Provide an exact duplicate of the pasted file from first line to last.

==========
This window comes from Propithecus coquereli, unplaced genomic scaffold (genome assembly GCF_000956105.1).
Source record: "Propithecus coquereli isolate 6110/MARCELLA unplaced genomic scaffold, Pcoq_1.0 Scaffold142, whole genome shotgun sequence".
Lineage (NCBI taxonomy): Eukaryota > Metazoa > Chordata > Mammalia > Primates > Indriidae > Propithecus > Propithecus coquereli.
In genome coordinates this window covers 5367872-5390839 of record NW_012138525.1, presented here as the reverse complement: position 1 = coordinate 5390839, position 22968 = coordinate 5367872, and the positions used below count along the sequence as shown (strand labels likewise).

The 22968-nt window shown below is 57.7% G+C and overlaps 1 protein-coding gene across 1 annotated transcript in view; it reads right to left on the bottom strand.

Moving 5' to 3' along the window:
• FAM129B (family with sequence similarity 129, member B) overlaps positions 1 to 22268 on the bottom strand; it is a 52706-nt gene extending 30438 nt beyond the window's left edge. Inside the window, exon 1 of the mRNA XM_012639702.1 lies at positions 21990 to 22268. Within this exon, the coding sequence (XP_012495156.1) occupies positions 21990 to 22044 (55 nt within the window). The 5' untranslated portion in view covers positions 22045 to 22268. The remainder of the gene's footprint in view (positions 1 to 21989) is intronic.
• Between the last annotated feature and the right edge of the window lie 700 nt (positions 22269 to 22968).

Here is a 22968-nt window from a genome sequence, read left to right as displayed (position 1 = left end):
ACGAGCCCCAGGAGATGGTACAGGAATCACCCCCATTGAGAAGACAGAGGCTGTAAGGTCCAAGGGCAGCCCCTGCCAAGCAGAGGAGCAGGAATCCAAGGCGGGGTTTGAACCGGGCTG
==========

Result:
This window comes from Propithecus coquereli, unplaced genomic scaffold (genome assembly GCF_000956105.1).
Source record: "Propithecus coquereli isolate 6110/MARCELLA unplaced genomic scaffold, Pcoq_1.0 Scaffold142, whole genome shotgun sequence".
Lineage (NCBI taxonomy): Eukaryota > Metazoa > Chordata > Mammalia > Primates > Indriidae > Propithecus > Propithecus coquereli.
In genome coordinates this window covers 5367872-5390839 of record NW_012138525.1, presented here as the reverse complement: position 1 = coordinate 5390839, position 22968 = coordinate 5367872, and the positions used below count along the sequence as shown (strand labels likewise).

The 22968-nt window shown below is 57.7% G+C and overlaps 1 protein-coding gene across 1 annotated transcript in view; it reads right to left on the bottom strand.

Moving 5' to 3' along the window:
• FAM129B (family with sequence similarity 129, member B) overlaps positions 1 to 22268 on the bottom strand; it is a 52706-nt gene extending 30438 nt beyond the window's left edge. Inside the window, exon 1 of the mRNA XM_012639702.1 lies at positions 21990 to 22268. Within this exon, the coding sequence (XP_012495156.1) occupies positions 21990 to 22044 (55 nt within the window). The 5' untranslated portion in view covers positions 22045 to 22268. The remainder of the gene's footprint in view (positions 1 to 21989) is intronic.
• Between the last annotated feature and the right edge of the window lie 700 nt (positions 22269 to 22968).

Here is a 22968-nt window from a genome sequence, read left to right as displayed (position 1 = left end):
ACGAGCCCCAGGAGATGGTACAGGAATCACCCCCATTGAGAAGACAGAGGCTGTAAGGTCCAAGGGCAGCCCCTGCCAAGCAGAGGAGCAGGAATCCAAGGCGGGGTTTGAACCGGGCTG